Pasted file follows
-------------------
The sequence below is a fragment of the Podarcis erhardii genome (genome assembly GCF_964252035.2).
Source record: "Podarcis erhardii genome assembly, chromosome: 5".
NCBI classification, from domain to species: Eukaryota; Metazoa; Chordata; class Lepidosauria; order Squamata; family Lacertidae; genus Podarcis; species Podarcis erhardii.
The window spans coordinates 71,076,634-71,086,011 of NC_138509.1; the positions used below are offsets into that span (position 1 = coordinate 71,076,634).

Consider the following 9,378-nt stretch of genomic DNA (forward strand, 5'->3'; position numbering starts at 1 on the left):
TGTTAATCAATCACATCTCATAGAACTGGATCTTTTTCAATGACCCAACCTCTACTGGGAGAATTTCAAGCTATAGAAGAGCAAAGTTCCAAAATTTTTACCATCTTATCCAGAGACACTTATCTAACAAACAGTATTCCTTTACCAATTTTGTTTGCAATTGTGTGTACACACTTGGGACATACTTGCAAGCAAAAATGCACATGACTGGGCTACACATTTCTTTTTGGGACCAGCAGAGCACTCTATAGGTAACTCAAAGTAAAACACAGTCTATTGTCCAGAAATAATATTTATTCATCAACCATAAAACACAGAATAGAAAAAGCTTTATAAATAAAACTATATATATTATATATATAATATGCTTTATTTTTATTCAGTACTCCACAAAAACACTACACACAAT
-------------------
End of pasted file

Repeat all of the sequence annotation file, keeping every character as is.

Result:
The sequence below is a fragment of the Podarcis erhardii genome (genome assembly GCF_964252035.2).
Source record: "Podarcis erhardii genome assembly, chromosome: 5".
NCBI classification, from domain to species: Eukaryota; Metazoa; Chordata; class Lepidosauria; order Squamata; family Lacertidae; genus Podarcis; species Podarcis erhardii.
The window spans coordinates 71,076,634-71,086,011 of NC_138509.1; the positions used below are offsets into that span (position 1 = coordinate 71,076,634).

Consider the following 9,378-nt stretch of genomic DNA (forward strand, 5'->3'; position numbering starts at 1 on the left):
TGTTAATCAATCACATCTCATAGAACTGGATCTTTTTCAATGACCCAACCTCTACTGGGAGAATTTCAAGCTATAGAAGAGCAAAGTTCCAAAATTTTTACCATCTTATCCAGAGACACTTATCTAACAAACAGTATTCCTTTACCAATTTTGTTTGCAATTGTGTGTACACACTTGGGACATACTTGCAAGCAAAAATGCACATGACTGGGCTACACATTTCTTTTTGGGACCAGCAGAGCACTCTATAGGTAACTCAAAGTAAAACACAGTCTATTGTCCAGAAATAATATTTATTCATCAACCATAAAACACAGAATAGAAAAAGCTTTATAAATAAAACTATATATATTATATATATAATATGCTTTATTTTTATTCAGTACTCCACAAAAACACTACACACAAT